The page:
But they also would have been visible to wealthy waterfront property owners like the Kennedys, Mr. Koch and Rachel Lambert Mellon, the heiress and philanthropist who was known as Bunny and who died in 2014.
The bitter dispute over Cape Wind was not limited to rich homeowners or their concerns about spoiled views. Critics, who included many local officials, business owners, fishermen, Indian tribes and residents, cited the high cost of offshore wind power, navigational hazards and threats to the environment.
But Cape Wind’s location really rankled them.
The Alliance to Protect Nantucket Sound, of which Mr. Koch was chairman, said the site was essentially a land grab of unregulated federal waters by a private developer.
“He was targeting a regulatory void,” said Audra Parker, president and chief executive of the alliance and one of Mr. Gordon’s most persistent opponents.
Since Mr. Gordon announced this month that he was abandoning the plan, Ms. Parker has redirected the alliance’s goal from blocking Cape Wind to making certain “that never again is a private developer given the rights to land that belongs to all of us.”
Today, most new wind farms are being planned farther out to sea, not visible from land.
“By contrast to Cape Wind, these other projects are going in locations that have been chosen through a public process that are truly offshore and are meant to minimize the conflicts,” Ms. Parker said.
Mr. Gordon said he could not locate Cape Wind farther out because when he began, “we didn’t have the technology to go out farther.”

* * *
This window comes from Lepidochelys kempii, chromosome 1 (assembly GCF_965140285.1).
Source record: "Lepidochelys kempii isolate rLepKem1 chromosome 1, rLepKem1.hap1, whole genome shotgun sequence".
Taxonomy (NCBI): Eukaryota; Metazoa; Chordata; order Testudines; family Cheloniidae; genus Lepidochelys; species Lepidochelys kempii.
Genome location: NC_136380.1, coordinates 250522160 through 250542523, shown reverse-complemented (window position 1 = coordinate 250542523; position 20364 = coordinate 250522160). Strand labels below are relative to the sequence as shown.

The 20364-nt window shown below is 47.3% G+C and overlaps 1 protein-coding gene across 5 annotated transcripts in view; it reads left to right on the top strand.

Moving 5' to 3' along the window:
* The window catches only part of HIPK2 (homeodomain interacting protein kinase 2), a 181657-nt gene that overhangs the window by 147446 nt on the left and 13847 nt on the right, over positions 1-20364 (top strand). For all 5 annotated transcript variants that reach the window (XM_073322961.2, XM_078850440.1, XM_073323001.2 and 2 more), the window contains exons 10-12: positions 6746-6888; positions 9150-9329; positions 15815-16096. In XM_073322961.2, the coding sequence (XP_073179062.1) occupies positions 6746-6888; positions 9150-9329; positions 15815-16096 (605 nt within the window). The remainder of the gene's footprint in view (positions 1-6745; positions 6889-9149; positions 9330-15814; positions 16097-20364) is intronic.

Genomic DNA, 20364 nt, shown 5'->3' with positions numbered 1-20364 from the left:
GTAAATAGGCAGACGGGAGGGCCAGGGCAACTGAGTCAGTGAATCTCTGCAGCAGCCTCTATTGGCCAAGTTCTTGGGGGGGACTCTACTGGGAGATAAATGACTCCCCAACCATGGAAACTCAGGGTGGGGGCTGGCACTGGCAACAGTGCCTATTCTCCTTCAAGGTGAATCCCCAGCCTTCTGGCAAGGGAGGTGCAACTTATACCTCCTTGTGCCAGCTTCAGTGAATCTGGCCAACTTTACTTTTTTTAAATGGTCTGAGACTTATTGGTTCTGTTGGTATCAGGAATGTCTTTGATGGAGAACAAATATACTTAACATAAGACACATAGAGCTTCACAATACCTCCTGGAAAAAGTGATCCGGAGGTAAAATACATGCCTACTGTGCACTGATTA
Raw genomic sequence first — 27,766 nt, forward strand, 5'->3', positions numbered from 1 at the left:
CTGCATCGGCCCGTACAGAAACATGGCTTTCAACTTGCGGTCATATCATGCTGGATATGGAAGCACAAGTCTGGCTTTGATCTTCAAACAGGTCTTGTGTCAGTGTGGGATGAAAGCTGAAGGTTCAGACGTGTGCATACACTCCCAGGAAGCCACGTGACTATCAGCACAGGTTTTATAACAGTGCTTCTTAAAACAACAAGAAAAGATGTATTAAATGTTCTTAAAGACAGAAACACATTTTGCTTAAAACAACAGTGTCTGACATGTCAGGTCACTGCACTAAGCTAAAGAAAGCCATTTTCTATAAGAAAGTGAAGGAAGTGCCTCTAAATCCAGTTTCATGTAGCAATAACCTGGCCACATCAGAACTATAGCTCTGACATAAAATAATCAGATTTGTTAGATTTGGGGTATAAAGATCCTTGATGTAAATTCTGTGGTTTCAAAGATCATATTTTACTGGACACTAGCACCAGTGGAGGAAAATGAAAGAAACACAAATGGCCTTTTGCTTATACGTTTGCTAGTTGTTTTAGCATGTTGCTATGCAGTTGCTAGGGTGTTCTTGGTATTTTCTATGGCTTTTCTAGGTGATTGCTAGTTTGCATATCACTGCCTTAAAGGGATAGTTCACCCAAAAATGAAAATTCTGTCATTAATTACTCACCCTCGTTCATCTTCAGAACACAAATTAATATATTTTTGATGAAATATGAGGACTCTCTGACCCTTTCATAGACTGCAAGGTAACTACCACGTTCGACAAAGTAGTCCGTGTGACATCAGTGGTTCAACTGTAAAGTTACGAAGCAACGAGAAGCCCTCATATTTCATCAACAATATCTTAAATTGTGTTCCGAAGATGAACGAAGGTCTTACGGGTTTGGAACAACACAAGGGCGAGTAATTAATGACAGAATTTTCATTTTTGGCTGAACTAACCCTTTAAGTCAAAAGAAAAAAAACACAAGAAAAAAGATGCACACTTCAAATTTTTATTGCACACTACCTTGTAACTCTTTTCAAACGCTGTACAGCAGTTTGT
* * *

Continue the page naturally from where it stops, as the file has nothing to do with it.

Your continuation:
Besides, he said, the visual effect of the turbines would have been minimal, appearing merely “as a tiny sailing mast off the horizon.”
He said he believed that the location in federal waters was appropriate because Cape Wind would have benefited the public. “Throughout history, people have been doing things on public land if it’s in the public interest,” he said.
But Mr. Koch’s alliance was a formidable opponent. Mr. Koch told CommonWealth magazine in 2013 that his strategy against Cape Wind was to “delay, delay, delay.” The alliance raised and spent $40 million doing just that, repeatedly challenging legal rulings that favored Mr. Gordon.
Mr. Gordon said he persisted because the benefits of offshore wind – an endless supply of clean power, reduced pollutants and energy independence – were overwhelmingly obvious.
But the alliance’s strategy took its toll. “In my wildest imagination, I never envisioned just how exhaustive, how time consuming and how expensive this would be,” Mr. Gordon said.
Cape Wind was dealt a crippling blow in 2015, when Mr. Gordon failed to meet a construction deadline and two local utilities canceled their contracts to buy his power. He was denied permission to build a transmission line to carry the wind power to land. And when the Massachusetts Legislature last year required utilities to buy large amounts of offshore wind, it excluded Cape Wind from the bidding process, allowing only projects at least 10 miles from shore to compete.
As Cape Wind’s fortunes waxed and waned, Mr. Gordon turned his attention elsewhere. He has been developing a portfolio of renewable energy projects involving solar and biomass, none of which, he noted with a smile, required permission from anybody.
“Am I wistful about what could have been?” he asked. “Of course I am.”
But he said he was ready to move on. “I guess I was 10 years ahead of my time,” he said. “The beautiful thing is that it’s all starting to happen.”